The decision leaves three, or maybe four, potential bidders on the 350-plane T-X program.
Northrop Grumman said it would not bid to build a pilot-training jet for the U.S. Air Force, despite spending more than four years quietly building a plane for the job. That leaves three potential bidders for the 350-aircraft, multibillion-dollar T-X program.
In a short statement, officials with Northrop and its partner BAE Systems said they made the decision after reviewing the Air Force’s parameters for the competition, issued in late December.
“The companies have decided not to submit a proposal for the T-X Trainer program, as it would not be in the best interest of the companies and their shareholders,” Northrop said in a statement.
That announcement was foreshadowed last week when Wes Bush — Northrop chairman, CEO and president — declined to commit to bidding to replace the Air Force’s decades-old T-38 Talon jets, also made by Northrop.
“We are presently assessing the terms presented by [the bidding parameters] to determine whether we see an appropriate business opportunity for us to submit a bid,” Bush said during a quarterly earnings call.
The departure is the latest shift in the bidding field. Last week, Raytheon and Italy’s Leonardo, broke off an agreement to partner on the project. Leonardo — which makes a version of its M-346 trainer for Italy, Israel, Poland and Singapore — has not said whether it would submit a solo bid.
Northrop’s withdrawal leaves three potential candidates: The Lockheed Martin-Korea Aerospace Industries T-50, a new plane being pitched by Boeing and Sweden’s Saab, and another new plane being offered by Sierra Nevada Corp. and Turkish Aerospace Industries.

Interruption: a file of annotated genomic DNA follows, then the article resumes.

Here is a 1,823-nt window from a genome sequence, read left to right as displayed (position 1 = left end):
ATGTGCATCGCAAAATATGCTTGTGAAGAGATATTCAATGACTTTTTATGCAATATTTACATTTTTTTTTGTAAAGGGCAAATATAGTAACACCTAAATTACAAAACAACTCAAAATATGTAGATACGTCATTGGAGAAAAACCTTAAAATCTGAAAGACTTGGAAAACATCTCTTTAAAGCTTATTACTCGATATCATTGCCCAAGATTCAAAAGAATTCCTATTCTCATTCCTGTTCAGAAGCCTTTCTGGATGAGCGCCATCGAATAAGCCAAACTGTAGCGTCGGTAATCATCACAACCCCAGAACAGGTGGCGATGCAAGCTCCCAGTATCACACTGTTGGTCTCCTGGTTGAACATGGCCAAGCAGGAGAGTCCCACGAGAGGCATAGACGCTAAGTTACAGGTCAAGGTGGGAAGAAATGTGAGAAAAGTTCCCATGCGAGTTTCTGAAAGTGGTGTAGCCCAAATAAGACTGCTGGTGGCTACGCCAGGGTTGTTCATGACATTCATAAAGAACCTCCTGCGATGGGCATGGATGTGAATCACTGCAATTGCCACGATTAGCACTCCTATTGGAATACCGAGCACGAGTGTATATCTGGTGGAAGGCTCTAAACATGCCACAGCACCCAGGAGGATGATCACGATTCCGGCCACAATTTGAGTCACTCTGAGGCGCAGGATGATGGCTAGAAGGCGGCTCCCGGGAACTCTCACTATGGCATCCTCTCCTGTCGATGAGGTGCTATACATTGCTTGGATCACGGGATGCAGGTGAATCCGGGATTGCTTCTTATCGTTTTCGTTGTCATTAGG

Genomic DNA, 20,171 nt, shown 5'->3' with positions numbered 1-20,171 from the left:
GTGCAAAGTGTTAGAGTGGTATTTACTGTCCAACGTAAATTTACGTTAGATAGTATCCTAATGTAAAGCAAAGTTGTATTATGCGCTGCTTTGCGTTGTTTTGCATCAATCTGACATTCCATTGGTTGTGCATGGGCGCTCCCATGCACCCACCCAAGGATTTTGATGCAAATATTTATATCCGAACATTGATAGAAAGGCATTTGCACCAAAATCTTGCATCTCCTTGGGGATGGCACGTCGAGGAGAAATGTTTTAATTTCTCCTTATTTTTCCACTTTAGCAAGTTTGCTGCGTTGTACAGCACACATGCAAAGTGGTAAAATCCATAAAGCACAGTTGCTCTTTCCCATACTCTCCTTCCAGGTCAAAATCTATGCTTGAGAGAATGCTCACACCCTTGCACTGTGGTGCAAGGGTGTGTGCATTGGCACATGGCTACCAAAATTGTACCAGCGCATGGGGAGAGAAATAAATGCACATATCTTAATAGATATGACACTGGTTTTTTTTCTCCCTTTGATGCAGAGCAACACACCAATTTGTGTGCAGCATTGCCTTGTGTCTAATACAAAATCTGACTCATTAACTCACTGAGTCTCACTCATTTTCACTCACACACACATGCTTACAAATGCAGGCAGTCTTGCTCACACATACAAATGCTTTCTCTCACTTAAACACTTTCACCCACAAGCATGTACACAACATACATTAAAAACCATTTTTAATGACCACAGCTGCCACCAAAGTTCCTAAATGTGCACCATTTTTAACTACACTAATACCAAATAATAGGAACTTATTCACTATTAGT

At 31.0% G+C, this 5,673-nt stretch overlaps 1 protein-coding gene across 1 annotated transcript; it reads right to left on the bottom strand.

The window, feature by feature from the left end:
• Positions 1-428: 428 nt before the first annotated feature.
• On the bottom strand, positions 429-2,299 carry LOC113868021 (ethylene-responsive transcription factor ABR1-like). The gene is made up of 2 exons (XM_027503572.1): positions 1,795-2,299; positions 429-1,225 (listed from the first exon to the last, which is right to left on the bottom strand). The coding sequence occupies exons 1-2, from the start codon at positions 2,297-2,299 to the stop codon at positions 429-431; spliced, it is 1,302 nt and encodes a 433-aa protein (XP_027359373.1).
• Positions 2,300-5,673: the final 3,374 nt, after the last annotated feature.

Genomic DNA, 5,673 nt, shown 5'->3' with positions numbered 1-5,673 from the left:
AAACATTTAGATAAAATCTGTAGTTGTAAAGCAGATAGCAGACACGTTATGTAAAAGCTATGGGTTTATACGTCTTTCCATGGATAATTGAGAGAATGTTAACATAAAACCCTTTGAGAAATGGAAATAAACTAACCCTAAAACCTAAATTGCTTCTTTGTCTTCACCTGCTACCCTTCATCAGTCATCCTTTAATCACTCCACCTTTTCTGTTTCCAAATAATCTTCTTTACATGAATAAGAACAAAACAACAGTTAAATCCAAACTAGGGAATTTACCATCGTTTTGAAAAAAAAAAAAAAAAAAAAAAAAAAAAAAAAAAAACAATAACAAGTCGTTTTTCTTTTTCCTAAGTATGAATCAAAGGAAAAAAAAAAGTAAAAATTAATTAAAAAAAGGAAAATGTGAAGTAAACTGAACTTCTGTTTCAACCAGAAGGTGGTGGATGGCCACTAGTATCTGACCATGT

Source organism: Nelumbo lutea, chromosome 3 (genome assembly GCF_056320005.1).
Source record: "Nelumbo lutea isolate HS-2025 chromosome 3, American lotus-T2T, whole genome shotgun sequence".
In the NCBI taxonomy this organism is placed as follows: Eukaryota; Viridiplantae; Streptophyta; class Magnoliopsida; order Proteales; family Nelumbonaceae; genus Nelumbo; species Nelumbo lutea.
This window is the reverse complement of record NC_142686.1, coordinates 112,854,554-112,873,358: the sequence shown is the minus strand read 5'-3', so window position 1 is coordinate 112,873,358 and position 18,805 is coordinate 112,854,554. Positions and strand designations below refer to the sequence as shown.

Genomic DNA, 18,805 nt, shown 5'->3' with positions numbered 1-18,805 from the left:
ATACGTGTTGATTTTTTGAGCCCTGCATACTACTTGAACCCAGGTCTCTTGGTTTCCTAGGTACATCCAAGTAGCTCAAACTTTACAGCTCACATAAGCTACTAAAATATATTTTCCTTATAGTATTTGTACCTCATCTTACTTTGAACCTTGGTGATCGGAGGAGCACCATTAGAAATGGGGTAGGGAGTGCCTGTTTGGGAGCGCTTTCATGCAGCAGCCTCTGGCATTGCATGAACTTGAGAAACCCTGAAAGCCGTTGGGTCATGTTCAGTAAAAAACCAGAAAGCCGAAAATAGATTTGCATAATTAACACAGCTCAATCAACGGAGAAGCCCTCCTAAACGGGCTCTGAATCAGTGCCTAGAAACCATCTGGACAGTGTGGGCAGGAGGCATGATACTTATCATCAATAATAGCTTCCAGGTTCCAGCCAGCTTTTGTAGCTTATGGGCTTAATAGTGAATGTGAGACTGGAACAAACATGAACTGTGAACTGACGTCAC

The Air Force responded to the announcement with an emailed statement on Wednesday morning. “The Air Force continues to believe there will be a robust competition for [Advanced Pilot Training], a.k.a. T-X, and continues to look forward to the results of the on-going source selection,” wrote Ann Stefanek, a spokeswoman for the service.
Lockheed has test planes in South Carolina, where it says it will build the jets if it wins. Boeing has been flight-testing its plane in St. Louis.
So who’s the favorite?
“We see the narrowing field as favoring Boeing/Saab odds to win the program, though this will remain a hard-fought competition,” Byron Callan of Capital Alpha Partners wrote in a Wednesday note to investors after Northrop’s announcement.
Northrop and its subsidiary Scaled Composites had been quietly working on their plane at an airfield in the Mojave Desert since 2013. Company officials remained tight-lipped about activities related to the project, although aircraft spotters have posted pictures on social media of a small jet bearing the company’s logo.
And despite today’s announcement, Northrop’s CEO hinted last week that the T-X work was not done in vain. The firm’s investments “tend to have broader applicability,” Bush said.
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